Another Great Pilates Clinic
I just got home from another great Pilates for riding clinic with Kendel Pink and Susie Peacock. This one was out at Susie's place, Eastvale Equestrian Center. (I love going there; everyone is always so welcoming.) We worked through a lot of the same exercises from the previous clinic. But I got so much more out of it the second time around. I didn't have to spend as much time figuring out the "what" of the exercise and so could pay more attention to the details of "how" and "why" we do each of them.
The exercises for this series of clinics are all from Susie and Kendel's Level 1 course which focuses on body awareness. Kendel said that the set of exercises was chosen to teach you how to extend your spine and stabilize your core in various orientations: standing up, lying on your side, lying on your back, and on all fours. No matter what plane your body is in, the key is to breath in to lengthen your spine; then, leaving your spine extended, exhale to narrow your waist to form the narrow part of an hour glass.
When your spine is extended so you are not slumped, it is easier to rotate, bend, or fold through your torso. I can already tell how this idea is helping my riding. In yesterday's lesson, Red trotted a perfect 3 loop serpentine - two correct changes of bend right over centerline without changing his frame! Not changing his frame is a really big deal as Red has a tendency to hollow his back and come above the bit if he isn't 100% calm and focused on the work. (I guess "above the bit" should be in quotes since at the moment we are doing our lessons in a sidepull with no bit, but anyway…)
The new layer in all the exercises this morning was figuring out which muscles were working and learning how to do the exercises using internal and external torso muscles rather than using a lot of limb muscles. For the bridge exercise, Kendel demonstrated the difference between floating your hips off the mat using the muscles around your spine rather than grabbing with your glutes and scooping your hips off the mat. On a similar thread, she told me not to try for so much movement in the ball work. To get larger amounts of movement in my pelvis, I was involving my leg muscles (particularly my quads). The point of the exercise was to help my find and move my inner torso muscles - my stomach line and mid-back muscles so smaller movements done more correctly were the goal.
I am still trying to feel some of the diagonal opening and closing movements on the ball, but the same idea translated to the diagonal arm and leg lifts on all fours (having a diagonal line of support from the hip of the lifted leg to the ribs of the lifted arm) took all the weight out of my supporting arm. With my core muscles supporting my spine, suddenly I didn't need more arm strength and the exercise that at left me shaking in 2 reps last week was suddenly doable.
And we got to try the exercise that was on the handout but got skipped at the Hansen Dam clinic - the one Kendel calls sawing off your little toes. My hamstrings are a little tight so I'll have to work through the progressively harder variations she showed us before I can really tell what I think of it. I suspect it will be really good for learning how to maintain my length of spine while doing the counter-rotational twist Susie teaches as the correct way to ride bending lines. One thing that was really cool was the setup Kendel showed us for getting into the legs-out V for the start of the exercise: lifting your rear end off the mat by pushing up with your arms, then slowly settling back down onto your seat. Done just like that, it is OK but not amazing. However, if you release your hip flexors and hold instead with your abdominals as you sit back down, you can maintain your vertical position without introducing tension in your seat. This will be a great exercise to practice that feel because it is so clear when you do and do not release the hip flexors properly. I was excited about this because it ties into Erin asking me to do the same thing in my riding lesson.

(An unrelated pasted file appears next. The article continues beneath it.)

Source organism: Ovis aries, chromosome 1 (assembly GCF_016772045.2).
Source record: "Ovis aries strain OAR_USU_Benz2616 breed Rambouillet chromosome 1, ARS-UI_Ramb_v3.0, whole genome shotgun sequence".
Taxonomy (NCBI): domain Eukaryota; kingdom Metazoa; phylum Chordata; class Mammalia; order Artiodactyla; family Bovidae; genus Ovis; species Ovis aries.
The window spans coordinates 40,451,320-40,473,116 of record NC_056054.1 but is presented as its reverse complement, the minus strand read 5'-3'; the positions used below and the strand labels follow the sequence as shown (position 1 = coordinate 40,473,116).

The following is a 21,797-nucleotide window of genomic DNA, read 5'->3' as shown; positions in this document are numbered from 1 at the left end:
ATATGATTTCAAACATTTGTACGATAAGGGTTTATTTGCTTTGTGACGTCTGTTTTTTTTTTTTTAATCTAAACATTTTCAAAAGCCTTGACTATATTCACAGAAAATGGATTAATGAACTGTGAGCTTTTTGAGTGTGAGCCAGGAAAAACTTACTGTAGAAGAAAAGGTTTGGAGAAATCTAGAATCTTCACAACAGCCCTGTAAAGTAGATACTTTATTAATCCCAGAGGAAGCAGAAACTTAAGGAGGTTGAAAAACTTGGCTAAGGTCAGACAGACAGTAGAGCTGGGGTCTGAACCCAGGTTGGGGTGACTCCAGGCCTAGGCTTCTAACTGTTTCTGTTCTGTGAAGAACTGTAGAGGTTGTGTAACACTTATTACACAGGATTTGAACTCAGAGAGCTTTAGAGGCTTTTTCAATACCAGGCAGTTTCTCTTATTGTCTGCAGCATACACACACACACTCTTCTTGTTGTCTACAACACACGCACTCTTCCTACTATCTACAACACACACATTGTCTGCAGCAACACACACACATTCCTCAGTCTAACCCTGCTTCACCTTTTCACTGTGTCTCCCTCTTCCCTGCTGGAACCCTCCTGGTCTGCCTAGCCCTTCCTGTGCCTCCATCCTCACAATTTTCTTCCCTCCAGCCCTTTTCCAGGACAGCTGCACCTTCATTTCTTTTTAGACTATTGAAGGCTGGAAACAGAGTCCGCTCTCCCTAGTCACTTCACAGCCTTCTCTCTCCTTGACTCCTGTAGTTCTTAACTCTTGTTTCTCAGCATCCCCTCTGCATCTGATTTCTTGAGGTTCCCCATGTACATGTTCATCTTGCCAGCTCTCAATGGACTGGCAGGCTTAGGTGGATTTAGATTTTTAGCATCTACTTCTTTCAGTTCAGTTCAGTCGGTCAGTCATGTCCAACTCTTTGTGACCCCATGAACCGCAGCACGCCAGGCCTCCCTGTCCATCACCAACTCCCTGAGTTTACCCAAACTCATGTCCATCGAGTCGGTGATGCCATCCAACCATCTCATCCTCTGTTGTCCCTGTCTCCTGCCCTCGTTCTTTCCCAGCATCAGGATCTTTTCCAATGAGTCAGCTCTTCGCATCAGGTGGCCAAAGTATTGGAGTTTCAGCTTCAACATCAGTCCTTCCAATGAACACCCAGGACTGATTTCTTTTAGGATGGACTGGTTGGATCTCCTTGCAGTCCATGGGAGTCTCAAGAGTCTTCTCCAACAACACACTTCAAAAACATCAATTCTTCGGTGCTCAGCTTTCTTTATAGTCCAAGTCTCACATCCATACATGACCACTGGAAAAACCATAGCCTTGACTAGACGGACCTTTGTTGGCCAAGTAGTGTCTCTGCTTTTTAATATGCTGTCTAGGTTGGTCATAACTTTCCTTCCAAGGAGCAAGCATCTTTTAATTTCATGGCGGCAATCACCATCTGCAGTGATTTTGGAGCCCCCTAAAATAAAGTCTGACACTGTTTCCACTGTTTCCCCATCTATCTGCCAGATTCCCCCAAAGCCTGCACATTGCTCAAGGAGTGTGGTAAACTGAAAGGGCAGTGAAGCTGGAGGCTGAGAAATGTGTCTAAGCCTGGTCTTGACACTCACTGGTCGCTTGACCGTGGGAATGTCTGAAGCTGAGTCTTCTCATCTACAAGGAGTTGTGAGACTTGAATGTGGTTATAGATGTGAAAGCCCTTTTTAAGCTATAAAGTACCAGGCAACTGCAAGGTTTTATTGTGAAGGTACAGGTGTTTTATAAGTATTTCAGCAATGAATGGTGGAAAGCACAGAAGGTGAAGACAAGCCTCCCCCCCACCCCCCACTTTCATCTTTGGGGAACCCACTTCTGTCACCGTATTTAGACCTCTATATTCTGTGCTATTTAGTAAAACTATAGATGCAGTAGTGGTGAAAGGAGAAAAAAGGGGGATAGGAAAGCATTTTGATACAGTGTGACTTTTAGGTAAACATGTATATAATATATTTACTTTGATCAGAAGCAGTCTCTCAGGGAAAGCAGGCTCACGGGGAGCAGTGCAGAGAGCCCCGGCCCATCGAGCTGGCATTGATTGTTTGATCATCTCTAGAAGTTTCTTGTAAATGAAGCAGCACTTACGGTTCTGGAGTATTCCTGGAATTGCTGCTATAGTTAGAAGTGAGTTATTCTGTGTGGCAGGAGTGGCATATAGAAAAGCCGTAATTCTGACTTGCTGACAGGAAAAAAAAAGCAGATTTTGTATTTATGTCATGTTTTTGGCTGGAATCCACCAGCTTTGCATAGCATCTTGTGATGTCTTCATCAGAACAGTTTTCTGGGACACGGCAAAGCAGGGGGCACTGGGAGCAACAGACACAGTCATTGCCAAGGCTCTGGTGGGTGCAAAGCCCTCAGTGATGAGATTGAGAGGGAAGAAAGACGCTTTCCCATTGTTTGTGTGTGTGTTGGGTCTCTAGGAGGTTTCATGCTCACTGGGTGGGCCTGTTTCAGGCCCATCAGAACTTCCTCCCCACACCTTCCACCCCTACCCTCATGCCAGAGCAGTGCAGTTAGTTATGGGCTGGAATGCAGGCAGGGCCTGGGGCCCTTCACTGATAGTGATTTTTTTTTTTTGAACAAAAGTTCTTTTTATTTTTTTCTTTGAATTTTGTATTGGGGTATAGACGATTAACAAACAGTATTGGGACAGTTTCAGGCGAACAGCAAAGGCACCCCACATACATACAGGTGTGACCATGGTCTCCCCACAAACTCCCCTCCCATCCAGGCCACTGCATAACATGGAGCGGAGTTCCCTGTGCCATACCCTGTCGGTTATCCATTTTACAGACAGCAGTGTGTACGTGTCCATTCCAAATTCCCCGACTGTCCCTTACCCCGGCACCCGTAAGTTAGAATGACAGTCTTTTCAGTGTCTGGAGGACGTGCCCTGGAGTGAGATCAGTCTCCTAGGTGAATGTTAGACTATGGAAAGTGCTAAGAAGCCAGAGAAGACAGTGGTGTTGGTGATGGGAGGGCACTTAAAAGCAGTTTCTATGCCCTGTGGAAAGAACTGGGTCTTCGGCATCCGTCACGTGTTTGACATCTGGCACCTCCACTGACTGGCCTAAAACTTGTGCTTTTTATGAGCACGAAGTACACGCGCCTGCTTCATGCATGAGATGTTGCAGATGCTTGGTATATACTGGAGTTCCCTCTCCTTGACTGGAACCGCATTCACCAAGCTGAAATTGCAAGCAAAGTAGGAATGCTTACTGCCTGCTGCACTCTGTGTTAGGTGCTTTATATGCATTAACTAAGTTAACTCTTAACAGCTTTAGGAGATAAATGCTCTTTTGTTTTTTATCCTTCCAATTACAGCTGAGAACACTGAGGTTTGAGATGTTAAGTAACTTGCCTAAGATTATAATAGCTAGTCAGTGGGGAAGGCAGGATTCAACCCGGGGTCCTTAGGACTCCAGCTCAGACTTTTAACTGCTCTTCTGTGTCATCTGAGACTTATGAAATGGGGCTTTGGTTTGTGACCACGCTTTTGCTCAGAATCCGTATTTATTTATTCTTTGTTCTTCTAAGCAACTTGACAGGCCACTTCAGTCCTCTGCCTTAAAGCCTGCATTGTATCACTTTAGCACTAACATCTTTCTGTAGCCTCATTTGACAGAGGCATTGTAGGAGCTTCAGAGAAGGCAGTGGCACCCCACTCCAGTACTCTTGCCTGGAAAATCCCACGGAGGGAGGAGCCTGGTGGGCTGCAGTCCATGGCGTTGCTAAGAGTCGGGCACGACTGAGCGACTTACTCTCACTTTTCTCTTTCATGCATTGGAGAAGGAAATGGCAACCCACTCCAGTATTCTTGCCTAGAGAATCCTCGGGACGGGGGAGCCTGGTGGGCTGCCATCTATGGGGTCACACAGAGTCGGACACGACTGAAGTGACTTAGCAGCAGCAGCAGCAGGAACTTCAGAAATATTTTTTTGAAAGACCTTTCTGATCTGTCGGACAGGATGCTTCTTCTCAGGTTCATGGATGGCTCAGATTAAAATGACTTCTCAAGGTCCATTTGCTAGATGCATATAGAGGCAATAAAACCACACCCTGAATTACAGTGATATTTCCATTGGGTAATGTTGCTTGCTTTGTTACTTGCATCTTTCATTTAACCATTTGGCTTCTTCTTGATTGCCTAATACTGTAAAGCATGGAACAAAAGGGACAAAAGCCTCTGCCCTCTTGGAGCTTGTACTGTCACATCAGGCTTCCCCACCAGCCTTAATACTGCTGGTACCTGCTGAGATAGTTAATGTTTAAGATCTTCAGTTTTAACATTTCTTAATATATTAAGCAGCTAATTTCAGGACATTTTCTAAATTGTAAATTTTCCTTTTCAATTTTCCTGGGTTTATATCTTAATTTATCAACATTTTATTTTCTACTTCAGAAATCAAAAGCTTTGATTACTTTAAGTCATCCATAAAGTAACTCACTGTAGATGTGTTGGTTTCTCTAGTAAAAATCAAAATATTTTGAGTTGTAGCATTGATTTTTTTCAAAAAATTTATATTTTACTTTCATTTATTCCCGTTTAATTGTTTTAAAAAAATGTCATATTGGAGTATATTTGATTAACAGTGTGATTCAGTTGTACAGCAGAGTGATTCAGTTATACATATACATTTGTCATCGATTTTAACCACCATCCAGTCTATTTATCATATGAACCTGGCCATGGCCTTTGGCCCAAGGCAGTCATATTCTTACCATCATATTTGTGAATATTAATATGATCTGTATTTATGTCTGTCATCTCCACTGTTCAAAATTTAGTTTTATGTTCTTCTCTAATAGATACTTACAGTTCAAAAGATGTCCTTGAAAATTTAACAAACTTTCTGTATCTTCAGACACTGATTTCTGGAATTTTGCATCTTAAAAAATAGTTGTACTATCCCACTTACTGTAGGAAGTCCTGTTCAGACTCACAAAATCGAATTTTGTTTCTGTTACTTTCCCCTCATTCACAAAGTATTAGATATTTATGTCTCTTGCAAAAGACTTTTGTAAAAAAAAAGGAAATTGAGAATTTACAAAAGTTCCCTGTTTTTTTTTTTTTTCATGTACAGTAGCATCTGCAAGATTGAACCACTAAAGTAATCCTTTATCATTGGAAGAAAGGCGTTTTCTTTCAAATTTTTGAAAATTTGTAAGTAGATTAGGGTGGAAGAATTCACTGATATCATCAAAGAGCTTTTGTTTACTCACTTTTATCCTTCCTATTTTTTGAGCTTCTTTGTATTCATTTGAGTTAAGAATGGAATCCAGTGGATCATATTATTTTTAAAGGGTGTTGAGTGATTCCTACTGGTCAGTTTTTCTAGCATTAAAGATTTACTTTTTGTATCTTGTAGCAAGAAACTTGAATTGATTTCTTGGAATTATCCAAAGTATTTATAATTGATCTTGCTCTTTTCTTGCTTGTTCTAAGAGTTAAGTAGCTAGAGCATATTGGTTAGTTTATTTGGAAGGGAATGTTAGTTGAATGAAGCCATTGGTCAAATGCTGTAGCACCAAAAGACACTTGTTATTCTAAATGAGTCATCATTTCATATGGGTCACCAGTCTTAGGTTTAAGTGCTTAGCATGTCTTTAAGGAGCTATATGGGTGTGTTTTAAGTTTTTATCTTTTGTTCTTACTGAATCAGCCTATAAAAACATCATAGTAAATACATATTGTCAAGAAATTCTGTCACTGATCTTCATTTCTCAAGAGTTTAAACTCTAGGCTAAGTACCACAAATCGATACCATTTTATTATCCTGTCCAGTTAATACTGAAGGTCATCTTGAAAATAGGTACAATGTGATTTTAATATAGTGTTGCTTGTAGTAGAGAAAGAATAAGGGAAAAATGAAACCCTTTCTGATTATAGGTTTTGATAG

I tend to be pretty good at following my horse's motion with my seat because I am quite mobile in my pelvis. However, I am not very good at subtly influencing my horse with my seat because I follow too much and end up using gross motor skills like moving my leg or closing my hands to change my horse. James Shaw had pointed this out to me when I cliniced with him out a Susie's a few years ago. His advise about which horse movements to allow and which to retard was helpful to get a more marching, less higgledy-piggledy walk from Ansel. But I had felt that I was carrying some counterproductive tension in my pelvis to achieve that. Erin's advice to release my hip flexors but tighten my abs and suspend my spine gave me the same influence but without feeling slightly stiff.
Susie had some riding related games she wanted to do with us and I am sure they would have been fun and would bring another dimension to the body work we had done in the morning. But my brain was full so I was just as glad to stop at noon. Hopefully by next clinic I will have had a chance to internalize the lessons from this morning's work and will have the space to add the next layer.
Published July 8, 2011